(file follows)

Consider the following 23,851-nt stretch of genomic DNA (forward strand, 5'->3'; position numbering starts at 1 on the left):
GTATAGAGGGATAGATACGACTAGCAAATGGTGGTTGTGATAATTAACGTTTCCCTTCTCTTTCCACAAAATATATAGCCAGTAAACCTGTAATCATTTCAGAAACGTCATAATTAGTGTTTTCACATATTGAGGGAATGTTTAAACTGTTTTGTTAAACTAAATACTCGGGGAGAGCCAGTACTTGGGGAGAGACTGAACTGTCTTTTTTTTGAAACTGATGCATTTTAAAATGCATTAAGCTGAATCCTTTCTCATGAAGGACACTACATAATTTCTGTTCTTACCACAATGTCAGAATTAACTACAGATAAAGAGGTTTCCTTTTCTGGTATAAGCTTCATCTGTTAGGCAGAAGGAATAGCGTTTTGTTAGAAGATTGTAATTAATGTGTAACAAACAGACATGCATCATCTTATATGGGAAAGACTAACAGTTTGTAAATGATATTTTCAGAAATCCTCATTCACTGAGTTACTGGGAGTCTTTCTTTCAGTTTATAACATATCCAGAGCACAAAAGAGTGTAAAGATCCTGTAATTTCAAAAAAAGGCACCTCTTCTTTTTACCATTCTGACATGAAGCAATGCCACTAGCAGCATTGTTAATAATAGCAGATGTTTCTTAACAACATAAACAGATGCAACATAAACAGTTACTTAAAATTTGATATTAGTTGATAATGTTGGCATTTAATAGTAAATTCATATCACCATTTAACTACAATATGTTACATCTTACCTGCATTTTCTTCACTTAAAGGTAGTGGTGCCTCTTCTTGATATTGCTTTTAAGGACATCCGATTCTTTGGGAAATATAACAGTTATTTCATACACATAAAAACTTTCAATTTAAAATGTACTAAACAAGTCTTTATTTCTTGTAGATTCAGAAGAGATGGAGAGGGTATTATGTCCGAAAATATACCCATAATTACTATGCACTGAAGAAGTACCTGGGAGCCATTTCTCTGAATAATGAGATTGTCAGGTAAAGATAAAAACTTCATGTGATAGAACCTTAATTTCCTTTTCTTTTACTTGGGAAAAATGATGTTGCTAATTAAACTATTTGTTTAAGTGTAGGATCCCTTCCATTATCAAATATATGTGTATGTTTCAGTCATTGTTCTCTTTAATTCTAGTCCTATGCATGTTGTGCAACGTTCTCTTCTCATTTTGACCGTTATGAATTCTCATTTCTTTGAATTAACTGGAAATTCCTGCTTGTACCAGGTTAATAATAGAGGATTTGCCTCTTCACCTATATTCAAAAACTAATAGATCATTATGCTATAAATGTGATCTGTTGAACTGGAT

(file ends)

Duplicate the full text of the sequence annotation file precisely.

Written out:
Consider the following 23,851-nt stretch of genomic DNA (forward strand, 5'->3'; position numbering starts at 1 on the left):
GTATAGAGGGATAGATACGACTAGCAAATGGTGGTTGTGATAATTAACGTTTCCCTTCTCTTTCCACAAAATATATAGCCAGTAAACCTGTAATCATTTCAGAAACGTCATAATTAGTGTTTTCACATATTGAGGGAATGTTTAAACTGTTTTGTTAAACTAAATACTCGGGGAGAGCCAGTACTTGGGGAGAGACTGAACTGTCTTTTTTTTGAAACTGATGCATTTTAAAATGCATTAAGCTGAATCCTTTCTCATGAAGGACACTACATAATTTCTGTTCTTACCACAATGTCAGAATTAACTACAGATAAAGAGGTTTCCTTTTCTGGTATAAGCTTCATCTGTTAGGCAGAAGGAATAGCGTTTTGTTAGAAGATTGTAATTAATGTGTAACAAACAGACATGCATCATCTTATATGGGAAAGACTAACAGTTTGTAAATGATATTTTCAGAAATCCTCATTCACTGAGTTACTGGGAGTCTTTCTTTCAGTTTATAACATATCCAGAGCACAAAAGAGTGTAAAGATCCTGTAATTTCAAAAAAAGGCACCTCTTCTTTTTACCATTCTGACATGAAGCAATGCCACTAGCAGCATTGTTAATAATAGCAGATGTTTCTTAACAACATAAACAGATGCAACATAAACAGTTACTTAAAATTTGATATTAGTTGATAATGTTGGCATTTAATAGTAAATTCATATCACCATTTAACTACAATATGTTACATCTTACCTGCATTTTCTTCACTTAAAGGTAGTGGTGCCTCTTCTTGATATTGCTTTTAAGGACATCCGATTCTTTGGGAAATATAACAGTTATTTCATACACATAAAAACTTTCAATTTAAAATGTACTAAACAAGTCTTTATTTCTTGTAGATTCAGAAGAGATGGAGAGGGTATTATGTCCGAAAATATACCCATAATTACTATGCACTGAAGAAGTACCTGGGAGCCATTTCTCTGAATAATGAGATTGTCAGGTAAAGATAAAAACTTCATGTGATAGAACCTTAATTTCCTTTTCTTTTACTTGGGAAAAATGATGTTGCTAATTAAACTATTTGTTTAAGTGTAGGATCCCTTCCATTATCAAATATATGTGTATGTTTCAGTCATTGTTCTCTTTAATTCTAGTCCTATGCATGTTGTGCAACGTTCTCTTCTCATTTTGACCGTTATGAATTCTCATTTCTTTGAATTAACTGGAAATTCCTGCTTGTACCAGGTTAATAATAGAGGATTTGCCTCTTCACCTATATTCAAAAACTAATAGATCATTATGCTATAAATGTGATCTGTTGAACTGGAT